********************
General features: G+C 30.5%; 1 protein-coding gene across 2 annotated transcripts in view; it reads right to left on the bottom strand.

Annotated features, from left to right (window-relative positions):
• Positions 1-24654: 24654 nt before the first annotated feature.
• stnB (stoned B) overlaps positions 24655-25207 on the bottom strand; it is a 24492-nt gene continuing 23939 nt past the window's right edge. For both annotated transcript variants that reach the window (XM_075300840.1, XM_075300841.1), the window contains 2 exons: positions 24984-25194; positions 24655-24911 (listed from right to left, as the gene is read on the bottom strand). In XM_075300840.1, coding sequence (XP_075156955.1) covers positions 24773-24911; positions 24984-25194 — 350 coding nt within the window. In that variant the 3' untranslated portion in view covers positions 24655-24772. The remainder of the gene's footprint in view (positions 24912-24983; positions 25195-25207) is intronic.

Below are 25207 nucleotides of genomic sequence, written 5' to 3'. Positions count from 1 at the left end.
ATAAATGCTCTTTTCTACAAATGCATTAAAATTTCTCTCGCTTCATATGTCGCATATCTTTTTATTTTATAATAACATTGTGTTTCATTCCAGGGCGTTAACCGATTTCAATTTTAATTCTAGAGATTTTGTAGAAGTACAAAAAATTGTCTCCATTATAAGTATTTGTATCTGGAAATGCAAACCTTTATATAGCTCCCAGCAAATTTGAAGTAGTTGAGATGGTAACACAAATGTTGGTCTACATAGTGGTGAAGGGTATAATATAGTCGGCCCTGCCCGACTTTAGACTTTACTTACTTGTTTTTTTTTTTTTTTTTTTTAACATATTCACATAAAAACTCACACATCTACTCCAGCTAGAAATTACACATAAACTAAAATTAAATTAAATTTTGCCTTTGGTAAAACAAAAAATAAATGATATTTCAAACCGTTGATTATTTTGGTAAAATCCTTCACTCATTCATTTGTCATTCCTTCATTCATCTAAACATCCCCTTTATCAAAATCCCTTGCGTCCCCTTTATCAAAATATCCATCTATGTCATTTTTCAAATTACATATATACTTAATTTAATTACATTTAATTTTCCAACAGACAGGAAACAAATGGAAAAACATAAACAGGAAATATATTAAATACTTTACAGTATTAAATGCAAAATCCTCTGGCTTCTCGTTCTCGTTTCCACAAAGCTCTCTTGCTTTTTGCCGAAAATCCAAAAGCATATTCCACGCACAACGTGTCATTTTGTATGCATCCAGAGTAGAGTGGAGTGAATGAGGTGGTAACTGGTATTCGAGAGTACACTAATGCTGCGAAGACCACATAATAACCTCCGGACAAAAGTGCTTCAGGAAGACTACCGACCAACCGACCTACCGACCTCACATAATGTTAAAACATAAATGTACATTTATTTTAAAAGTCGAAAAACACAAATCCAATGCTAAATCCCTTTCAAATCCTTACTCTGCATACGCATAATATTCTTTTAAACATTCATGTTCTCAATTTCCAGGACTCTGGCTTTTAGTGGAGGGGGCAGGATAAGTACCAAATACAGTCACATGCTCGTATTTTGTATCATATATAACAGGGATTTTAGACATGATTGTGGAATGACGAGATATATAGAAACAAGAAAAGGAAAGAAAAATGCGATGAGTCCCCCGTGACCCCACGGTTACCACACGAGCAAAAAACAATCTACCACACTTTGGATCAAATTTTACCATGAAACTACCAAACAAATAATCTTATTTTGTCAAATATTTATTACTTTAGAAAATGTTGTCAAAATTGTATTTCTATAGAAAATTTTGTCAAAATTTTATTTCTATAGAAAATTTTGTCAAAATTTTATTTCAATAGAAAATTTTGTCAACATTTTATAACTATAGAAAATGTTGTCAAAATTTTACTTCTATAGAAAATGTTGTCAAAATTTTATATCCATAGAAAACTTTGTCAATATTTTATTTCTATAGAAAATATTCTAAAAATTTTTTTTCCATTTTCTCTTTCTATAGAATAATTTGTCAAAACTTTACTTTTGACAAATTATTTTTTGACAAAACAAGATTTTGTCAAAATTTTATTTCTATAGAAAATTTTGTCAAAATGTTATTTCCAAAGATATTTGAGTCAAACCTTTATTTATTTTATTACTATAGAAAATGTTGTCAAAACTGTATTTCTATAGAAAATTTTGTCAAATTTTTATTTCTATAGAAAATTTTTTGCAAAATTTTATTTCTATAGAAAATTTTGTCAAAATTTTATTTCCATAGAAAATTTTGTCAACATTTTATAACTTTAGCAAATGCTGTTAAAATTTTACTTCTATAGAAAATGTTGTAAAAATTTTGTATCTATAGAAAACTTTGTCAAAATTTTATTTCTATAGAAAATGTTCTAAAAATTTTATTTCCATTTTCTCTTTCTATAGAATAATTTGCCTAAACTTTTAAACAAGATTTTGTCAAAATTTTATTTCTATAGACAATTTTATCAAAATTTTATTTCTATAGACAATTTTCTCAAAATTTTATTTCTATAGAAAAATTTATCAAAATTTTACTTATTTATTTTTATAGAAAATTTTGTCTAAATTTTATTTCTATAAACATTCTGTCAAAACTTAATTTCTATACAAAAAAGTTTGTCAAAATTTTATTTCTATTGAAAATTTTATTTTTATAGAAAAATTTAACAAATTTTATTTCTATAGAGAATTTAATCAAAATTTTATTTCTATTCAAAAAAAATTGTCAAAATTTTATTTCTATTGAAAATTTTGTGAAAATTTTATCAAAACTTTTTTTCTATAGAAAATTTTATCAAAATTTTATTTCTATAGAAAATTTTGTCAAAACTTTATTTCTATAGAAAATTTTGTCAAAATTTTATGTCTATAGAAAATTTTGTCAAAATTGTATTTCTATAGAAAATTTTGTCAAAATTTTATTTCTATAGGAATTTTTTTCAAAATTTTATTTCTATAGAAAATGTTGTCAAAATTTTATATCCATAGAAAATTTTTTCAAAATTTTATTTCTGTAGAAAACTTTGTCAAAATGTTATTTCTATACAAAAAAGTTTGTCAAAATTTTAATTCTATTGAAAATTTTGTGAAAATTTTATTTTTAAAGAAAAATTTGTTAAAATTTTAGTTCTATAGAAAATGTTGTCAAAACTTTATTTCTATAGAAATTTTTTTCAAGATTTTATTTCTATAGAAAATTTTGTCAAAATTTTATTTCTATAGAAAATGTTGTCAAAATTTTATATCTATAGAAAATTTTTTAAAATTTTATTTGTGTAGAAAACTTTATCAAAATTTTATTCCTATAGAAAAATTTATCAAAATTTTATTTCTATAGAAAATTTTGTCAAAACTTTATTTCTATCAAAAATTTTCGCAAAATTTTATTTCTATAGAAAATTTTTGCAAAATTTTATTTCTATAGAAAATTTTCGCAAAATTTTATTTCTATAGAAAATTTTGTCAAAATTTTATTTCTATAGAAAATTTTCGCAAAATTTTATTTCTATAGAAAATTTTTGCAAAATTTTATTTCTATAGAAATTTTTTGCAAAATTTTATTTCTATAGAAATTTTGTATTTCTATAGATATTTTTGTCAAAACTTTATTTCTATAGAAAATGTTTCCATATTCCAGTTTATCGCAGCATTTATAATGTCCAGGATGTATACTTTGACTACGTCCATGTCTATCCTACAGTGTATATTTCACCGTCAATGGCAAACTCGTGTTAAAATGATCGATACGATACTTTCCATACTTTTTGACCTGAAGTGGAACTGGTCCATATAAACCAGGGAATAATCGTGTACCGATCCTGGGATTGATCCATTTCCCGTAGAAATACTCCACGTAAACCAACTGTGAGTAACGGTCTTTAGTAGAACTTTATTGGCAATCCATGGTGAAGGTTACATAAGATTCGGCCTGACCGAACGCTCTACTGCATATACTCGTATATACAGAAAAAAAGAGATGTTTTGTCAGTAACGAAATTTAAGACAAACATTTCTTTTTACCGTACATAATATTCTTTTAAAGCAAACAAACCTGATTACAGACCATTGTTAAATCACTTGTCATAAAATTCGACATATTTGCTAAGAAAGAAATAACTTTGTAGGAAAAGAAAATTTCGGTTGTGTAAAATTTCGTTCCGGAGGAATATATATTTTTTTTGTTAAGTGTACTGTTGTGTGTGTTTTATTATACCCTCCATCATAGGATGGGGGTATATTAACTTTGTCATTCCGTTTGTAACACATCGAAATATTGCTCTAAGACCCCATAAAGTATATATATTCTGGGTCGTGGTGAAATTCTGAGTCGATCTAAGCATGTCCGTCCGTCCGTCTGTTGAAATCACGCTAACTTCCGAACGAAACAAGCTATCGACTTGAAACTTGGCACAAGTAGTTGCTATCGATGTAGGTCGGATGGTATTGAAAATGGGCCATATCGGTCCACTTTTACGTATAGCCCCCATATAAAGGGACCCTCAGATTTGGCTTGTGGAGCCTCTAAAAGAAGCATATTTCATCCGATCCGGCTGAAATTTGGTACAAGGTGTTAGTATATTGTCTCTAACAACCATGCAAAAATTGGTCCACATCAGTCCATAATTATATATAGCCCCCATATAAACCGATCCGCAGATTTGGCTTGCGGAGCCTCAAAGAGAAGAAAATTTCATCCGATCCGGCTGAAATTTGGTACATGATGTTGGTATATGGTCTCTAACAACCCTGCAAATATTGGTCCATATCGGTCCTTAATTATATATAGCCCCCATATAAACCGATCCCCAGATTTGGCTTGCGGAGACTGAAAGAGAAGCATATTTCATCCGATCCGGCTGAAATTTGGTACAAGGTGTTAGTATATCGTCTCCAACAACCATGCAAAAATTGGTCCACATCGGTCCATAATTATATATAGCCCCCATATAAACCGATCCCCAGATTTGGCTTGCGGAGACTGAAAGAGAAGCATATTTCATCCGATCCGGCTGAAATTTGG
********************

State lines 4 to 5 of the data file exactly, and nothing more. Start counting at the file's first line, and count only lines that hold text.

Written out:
• stnB (stoned B) overlaps positions 24655-25207 on the bottom strand; it is a 24492-nt gene continuing 23939 nt past the window's right edge. For both annotated transcript variants that reach the window (XM_075300840.1, XM_075300841.1), the window contains 2 exons: positions 24984-25194; positions 24655-24911 (listed from right to left, as the gene is read on the bottom strand). In XM_075300840.1, coding sequence (XP_075156955.1) covers positions 24773-24911; positions 24984-25194 — 350 coding nt within the window. In that variant the 3' untranslated portion in view covers positions 24655-24772. The remainder of the gene's footprint in view (positions 24912-24983; positions 25195-25207) is intronic.

Below are 25207 nucleotides of genomic sequence, written 5' to 3'. Positions count from 1 at the left end.